Background: Variation within splicing regulatory sequences often leads to differences in gene models among individuals within a species. Two alleles of the same gene may express transcripts with different exon/intron structures and consequently produce functionally different proteins. Matching genomic and transcriptomic data allows us to identify putative regulatory variants associated with changes in splicing patterns. Results: Here we analyzed natural variation of splicing patterns in the transcriptomes of 81 natural strains of Drosophila melanogaster with known genotypes. We identified dozens of genotype-specific splicing patterns associated with putative cis-splicing quantitative trait loci (sQTL). The majority of changes can be explained by mutations in splice sites. Allelic-imbalance in splicing patterns confirmed that the majority are regulated mainly by cis-genetic effects. Remarkably, allele-specific splicing changes often lead to qualitative changes in gene models, yielding many isoforms not previously annotated. The observed alterations are typically outside protein-coding regions or affect only very short protein segments. Conclusions: Overall, the sets of gene models appear to be flexible within D. melanogaster populations. The observed variation in splicing patterns are predicted to have limited effects on the encoded protein sequences. To our knowledge, this is the first sQTL mapping study in Drosophila.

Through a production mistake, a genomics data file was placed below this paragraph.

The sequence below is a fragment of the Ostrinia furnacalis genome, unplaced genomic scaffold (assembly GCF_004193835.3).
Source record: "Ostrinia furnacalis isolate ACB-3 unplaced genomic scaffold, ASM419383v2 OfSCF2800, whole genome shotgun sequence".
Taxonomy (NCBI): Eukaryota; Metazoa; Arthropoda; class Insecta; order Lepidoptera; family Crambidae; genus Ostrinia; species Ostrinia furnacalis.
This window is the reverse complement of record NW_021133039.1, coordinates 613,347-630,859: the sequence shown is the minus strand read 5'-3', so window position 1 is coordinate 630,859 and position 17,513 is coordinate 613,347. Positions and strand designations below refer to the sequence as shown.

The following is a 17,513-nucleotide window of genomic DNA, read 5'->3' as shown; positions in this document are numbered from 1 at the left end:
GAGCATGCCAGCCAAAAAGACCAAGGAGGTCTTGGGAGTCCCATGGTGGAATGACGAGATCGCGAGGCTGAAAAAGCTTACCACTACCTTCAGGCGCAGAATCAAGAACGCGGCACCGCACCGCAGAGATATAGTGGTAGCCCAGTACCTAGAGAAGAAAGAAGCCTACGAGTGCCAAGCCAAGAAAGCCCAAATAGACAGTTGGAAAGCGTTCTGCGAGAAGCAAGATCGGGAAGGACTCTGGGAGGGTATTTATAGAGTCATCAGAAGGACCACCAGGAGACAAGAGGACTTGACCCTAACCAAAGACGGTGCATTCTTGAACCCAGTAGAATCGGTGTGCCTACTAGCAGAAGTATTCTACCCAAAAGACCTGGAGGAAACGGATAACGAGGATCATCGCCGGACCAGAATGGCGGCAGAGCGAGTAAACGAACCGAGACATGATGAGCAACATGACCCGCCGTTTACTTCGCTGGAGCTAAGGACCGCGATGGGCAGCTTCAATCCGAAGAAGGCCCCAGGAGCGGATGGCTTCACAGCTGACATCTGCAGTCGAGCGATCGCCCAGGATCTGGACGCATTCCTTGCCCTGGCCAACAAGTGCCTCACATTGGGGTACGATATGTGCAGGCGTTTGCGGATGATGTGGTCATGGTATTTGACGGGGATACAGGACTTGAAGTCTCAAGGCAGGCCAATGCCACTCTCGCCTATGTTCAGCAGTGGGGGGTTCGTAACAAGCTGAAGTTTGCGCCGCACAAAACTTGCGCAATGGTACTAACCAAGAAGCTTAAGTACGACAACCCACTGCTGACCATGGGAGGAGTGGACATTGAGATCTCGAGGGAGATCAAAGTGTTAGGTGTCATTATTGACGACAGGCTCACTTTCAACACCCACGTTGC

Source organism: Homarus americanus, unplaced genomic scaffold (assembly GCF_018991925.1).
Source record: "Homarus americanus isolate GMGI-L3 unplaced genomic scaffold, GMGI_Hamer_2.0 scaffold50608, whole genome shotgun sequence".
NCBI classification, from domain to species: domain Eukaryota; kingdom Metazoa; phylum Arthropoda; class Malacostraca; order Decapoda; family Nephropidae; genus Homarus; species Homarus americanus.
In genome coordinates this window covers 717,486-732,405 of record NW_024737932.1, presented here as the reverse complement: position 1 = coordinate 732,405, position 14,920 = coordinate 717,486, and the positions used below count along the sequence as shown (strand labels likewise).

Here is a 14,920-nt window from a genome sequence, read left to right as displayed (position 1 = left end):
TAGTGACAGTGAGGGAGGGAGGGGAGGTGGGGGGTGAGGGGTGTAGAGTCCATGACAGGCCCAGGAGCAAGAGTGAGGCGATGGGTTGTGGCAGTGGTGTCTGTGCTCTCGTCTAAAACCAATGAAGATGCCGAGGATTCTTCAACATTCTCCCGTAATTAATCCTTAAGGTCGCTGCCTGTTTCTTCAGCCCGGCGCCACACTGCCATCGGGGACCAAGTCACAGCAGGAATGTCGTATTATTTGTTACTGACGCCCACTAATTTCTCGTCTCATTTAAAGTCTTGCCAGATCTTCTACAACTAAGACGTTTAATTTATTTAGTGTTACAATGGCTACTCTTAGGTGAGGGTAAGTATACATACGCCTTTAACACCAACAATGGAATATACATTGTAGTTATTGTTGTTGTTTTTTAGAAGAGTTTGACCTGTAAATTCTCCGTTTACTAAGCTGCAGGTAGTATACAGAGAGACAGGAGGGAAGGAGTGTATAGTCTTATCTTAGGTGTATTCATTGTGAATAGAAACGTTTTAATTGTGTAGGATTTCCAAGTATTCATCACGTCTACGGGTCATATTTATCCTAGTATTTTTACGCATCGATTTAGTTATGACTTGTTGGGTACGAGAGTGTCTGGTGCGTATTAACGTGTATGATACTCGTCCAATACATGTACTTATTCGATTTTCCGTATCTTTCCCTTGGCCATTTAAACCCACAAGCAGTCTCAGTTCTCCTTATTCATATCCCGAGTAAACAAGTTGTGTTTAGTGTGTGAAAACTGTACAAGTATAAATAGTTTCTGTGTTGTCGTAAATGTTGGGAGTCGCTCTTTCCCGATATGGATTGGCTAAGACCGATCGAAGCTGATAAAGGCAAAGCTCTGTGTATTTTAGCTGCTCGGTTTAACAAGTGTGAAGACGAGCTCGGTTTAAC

- Natural variation
- Quantitative trait loci